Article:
virtualization for windows 95 system?

I know is a extremely old system i'm about to mention....but the client isn't going to change it...so please bare with me.

My client has a windows 95 system that has a special program they use once a month....i had set it up as a removable hard drive in an older box so they could pop it in only as needed...well the motherboard in that box died and of course i can't get parts for such an old system....and the program they use on the win95 hard drive they dont have the install disk...so this hard drive is critical for them...i was wondering if i could copy this hard drive with Ghost and install in a virtual environment on an XP box?...I was thinking about using microsofts free virtualization software but i can used VMware if i have to....

Is this possible to ghost a win 95 drive and copy to a virtualization environment?

any suggestions would be greatly appreciated.
scs2007Asked:
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Sinder255248Commented:
You can import ghost 9+ images into vmware

http://communities.vmware.com/thread/23640
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agriesserCommented:
Yes, it's possible, but you might get driver issues.
The free VMware Server or VMware workstation could help you in this case and if the win95 app does not need a graphical user interface, I made very good experiences using DosBox.

Usually on Win95, programs can be copied from one computer to the other without much additional customization. Have you tried that already, e.g. install a fresh copy of Win95C in any virtualization product and copy the files over to this new installation?

Have you tried to start the Win95 app in XP's compatibility mode already? That sometimes works for very old apps too...
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scs2007Author Commented:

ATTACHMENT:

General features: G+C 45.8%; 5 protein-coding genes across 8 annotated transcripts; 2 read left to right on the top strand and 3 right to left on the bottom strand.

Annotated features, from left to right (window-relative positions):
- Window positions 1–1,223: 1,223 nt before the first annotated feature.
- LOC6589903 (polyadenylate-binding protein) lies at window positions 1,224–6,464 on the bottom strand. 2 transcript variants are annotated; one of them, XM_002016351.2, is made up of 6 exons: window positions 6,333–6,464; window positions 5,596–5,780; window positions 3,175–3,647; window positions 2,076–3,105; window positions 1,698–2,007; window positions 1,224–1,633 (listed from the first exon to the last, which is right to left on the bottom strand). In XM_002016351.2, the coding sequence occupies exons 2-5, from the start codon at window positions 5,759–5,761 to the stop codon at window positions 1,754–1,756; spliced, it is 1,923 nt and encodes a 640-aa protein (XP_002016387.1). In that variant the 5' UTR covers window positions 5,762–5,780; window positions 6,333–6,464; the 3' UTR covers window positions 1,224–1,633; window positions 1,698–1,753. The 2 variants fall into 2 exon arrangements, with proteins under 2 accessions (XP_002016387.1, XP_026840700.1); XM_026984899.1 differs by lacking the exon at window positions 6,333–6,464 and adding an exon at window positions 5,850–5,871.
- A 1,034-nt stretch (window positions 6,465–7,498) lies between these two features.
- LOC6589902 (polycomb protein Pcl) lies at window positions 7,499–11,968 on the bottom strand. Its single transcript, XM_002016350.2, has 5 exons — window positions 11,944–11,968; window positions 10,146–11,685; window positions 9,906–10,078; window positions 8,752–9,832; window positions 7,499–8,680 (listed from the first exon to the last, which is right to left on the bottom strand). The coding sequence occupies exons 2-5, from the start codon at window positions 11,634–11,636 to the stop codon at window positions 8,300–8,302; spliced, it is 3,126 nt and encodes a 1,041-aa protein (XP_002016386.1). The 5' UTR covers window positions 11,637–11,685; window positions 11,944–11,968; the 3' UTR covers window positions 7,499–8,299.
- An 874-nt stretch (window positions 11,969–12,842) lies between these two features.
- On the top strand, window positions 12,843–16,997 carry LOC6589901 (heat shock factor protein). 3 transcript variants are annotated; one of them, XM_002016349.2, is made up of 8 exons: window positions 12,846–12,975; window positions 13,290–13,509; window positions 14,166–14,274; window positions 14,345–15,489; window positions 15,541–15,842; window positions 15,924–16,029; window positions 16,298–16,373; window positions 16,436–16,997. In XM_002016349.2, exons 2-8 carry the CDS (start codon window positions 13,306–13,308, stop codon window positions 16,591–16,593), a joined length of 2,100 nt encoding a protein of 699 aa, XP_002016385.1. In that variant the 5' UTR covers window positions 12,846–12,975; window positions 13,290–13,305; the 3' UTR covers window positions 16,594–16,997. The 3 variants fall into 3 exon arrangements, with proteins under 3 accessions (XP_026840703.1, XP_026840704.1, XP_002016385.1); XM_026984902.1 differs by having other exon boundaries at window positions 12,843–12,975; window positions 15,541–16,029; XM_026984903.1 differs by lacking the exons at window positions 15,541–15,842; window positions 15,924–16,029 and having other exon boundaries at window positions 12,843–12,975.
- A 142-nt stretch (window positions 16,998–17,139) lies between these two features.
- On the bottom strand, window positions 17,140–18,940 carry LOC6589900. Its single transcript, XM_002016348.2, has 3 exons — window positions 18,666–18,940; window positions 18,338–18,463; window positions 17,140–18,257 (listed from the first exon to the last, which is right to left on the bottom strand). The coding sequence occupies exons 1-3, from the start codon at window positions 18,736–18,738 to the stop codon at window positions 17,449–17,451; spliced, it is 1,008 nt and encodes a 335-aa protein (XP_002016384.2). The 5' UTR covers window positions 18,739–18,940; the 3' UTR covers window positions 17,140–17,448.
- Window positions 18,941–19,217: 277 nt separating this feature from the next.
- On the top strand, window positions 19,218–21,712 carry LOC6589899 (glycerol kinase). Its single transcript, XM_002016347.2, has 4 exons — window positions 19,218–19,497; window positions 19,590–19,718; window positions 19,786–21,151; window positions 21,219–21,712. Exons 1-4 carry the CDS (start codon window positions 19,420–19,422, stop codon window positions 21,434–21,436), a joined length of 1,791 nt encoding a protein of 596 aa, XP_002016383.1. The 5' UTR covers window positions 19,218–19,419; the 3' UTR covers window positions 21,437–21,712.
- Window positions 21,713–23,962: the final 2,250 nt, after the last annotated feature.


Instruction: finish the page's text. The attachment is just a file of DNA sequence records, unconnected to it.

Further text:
thanks for your suggestions...both are very helpful...i'll try some things...and left you know and which works best....and assign points...if you think of any more simple solutions let me know...although both options should be pretty simple.
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scrathcyboyCommented:
You won't get windows 95 to run on a PM (protected mode OS) correctly, because any PM prohibits direct access to the hardware.  Simply clone the disk to a new one, find an old hardware setup, and put the new hard drive into it.  Windows95 will adjust for the new hardware (you will need drivers).  This is the ONLY way you will get 95 to run natively.  Even VM is a PM OS, and it will prohibit 95 from accessing hardware directly.  This may or may not affect the application.  But if you want to make your client happy, don't give him a complex thing like a virtual machine, just give him another old system dedicated to 95.  He will be happy
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scs2007Author Commented:
Well thats what i've done twice already was setup an old system that would work with win95..but the problem with old systems is they are old and of course cant get parts for them...so at some point i'm going to run out of old systems that will work......thats why i'm trying my best to thing of a more long term solution like virtualization if at all possible...of course if virtualization isn't possible that we'll have to take alternative means, for the immediate future i'll prolly stick to the old system setup as i have another that will work....just trying to think ahead.